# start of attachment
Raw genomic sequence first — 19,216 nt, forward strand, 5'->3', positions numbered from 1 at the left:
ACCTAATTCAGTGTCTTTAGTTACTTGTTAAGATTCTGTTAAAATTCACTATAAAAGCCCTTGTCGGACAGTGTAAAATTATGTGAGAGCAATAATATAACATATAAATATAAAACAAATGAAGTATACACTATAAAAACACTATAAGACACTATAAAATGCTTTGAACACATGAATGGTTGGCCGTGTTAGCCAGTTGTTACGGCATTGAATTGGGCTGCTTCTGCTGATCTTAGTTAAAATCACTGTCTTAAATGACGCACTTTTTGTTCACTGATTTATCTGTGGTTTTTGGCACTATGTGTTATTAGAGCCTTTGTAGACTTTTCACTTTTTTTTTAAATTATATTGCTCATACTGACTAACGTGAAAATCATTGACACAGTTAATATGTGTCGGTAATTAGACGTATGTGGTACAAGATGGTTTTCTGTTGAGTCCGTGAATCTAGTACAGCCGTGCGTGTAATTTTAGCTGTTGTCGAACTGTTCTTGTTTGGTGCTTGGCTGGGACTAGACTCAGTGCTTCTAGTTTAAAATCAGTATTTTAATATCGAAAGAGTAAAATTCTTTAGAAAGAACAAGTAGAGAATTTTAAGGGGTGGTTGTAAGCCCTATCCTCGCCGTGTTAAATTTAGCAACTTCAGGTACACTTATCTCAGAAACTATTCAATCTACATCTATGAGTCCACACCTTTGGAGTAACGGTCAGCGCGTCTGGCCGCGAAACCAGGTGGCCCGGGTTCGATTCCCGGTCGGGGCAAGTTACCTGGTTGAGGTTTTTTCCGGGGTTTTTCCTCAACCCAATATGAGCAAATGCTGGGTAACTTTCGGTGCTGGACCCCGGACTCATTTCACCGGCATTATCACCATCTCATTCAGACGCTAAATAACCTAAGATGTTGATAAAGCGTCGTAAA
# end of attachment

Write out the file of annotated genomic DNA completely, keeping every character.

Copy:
Raw genomic sequence first — 19,216 nt, forward strand, 5'->3', positions numbered from 1 at the left:
ACCTAATTCAGTGTCTTTAGTTACTTGTTAAGATTCTGTTAAAATTCACTATAAAAGCCCTTGTCGGACAGTGTAAAATTATGTGAGAGCAATAATATAACATATAAATATAAAACAAATGAAGTATACACTATAAAAACACTATAAGACACTATAAAATGCTTTGAACACATGAATGGTTGGCCGTGTTAGCCAGTTGTTACGGCATTGAATTGGGCTGCTTCTGCTGATCTTAGTTAAAATCACTGTCTTAAATGACGCACTTTTTGTTCACTGATTTATCTGTGGTTTTTGGCACTATGTGTTATTAGAGCCTTTGTAGACTTTTCACTTTTTTTTTAAATTATATTGCTCATACTGACTAACGTGAAAATCATTGACACAGTTAATATGTGTCGGTAATTAGACGTATGTGGTACAAGATGGTTTTCTGTTGAGTCCGTGAATCTAGTACAGCCGTGCGTGTAATTTTAGCTGTTGTCGAACTGTTCTTGTTTGGTGCTTGGCTGGGACTAGACTCAGTGCTTCTAGTTTAAAATCAGTATTTTAATATCGAAAGAGTAAAATTCTTTAGAAAGAACAAGTAGAGAATTTTAAGGGGTGGTTGTAAGCCCTATCCTCGCCGTGTTAAATTTAGCAACTTCAGGTACACTTATCTCAGAAACTATTCAATCTACATCTATGAGTCCACACCTTTGGAGTAACGGTCAGCGCGTCTGGCCGCGAAACCAGGTGGCCCGGGTTCGATTCCCGGTCGGGGCAAGTTACCTGGTTGAGGTTTTTTCCGGGGTTTTTCCTCAACCCAATATGAGCAAATGCTGGGTAACTTTCGGTGCTGGACCCCGGACTCATTTCACCGGCATTATCACCATCTCATTCAGACGCTAAATAACCTAAGATGTTGATAAAGCGTCGTAAA